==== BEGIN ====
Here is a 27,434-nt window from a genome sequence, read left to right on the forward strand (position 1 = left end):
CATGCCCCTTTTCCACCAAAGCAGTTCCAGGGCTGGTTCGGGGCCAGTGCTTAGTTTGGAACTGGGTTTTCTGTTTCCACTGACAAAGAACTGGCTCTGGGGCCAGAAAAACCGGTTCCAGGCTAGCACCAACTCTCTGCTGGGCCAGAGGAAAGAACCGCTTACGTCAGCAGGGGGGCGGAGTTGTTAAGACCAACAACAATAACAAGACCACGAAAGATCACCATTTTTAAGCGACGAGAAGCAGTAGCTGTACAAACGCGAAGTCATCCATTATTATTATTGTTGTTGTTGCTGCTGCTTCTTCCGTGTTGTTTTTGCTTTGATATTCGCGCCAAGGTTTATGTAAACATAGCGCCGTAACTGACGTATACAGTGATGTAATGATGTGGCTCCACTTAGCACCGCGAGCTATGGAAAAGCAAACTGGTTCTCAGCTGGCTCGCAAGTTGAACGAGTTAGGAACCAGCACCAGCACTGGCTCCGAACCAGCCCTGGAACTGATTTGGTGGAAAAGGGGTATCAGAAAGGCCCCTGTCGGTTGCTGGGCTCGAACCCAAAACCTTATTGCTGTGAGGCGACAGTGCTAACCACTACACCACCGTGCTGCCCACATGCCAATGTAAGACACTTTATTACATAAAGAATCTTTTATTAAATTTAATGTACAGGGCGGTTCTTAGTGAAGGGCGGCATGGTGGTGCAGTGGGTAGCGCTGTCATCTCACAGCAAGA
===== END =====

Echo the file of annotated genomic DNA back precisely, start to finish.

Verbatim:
Here is a 27,434-nt window from a genome sequence, read left to right on the forward strand (position 1 = left end):
CATGCCCCTTTTCCACCAAAGCAGTTCCAGGGCTGGTTCGGGGCCAGTGCTTAGTTTGGAACTGGGTTTTCTGTTTCCACTGACAAAGAACTGGCTCTGGGGCCAGAAAAACCGGTTCCAGGCTAGCACCAACTCTCTGCTGGGCCAGAGGAAAGAACCGCTTACGTCAGCAGGGGGGCGGAGTTGTTAAGACCAACAACAATAACAAGACCACGAAAGATCACCATTTTTAAGCGACGAGAAGCAGTAGCTGTACAAACGCGAAGTCATCCATTATTATTATTGTTGTTGTTGCTGCTGCTTCTTCCGTGTTGTTTTTGCTTTGATATTCGCGCCAAGGTTTATGTAAACATAGCGCCGTAACTGACGTATACAGTGATGTAATGATGTGGCTCCACTTAGCACCGCGAGCTATGGAAAAGCAAACTGGTTCTCAGCTGGCTCGCAAGTTGAACGAGTTAGGAACCAGCACCAGCACTGGCTCCGAACCAGCCCTGGAACTGATTTGGTGGAAAAGGGGTATCAGAAAGGCCCCTGTCGGTTGCTGGGCTCGAACCCAAAACCTTATTGCTGTGAGGCGACAGTGCTAACCACTACACCACCGTGCTGCCCACATGCCAATGTAAGACACTTTATTACATAAAGAATCTTTTATTAAATTTAATGTACAGGGCGGTTCTTAGTGAAGGGCGGCATGGTGGTGCAGTGGGTAGCGCTGTCATCTCACAGCAAGA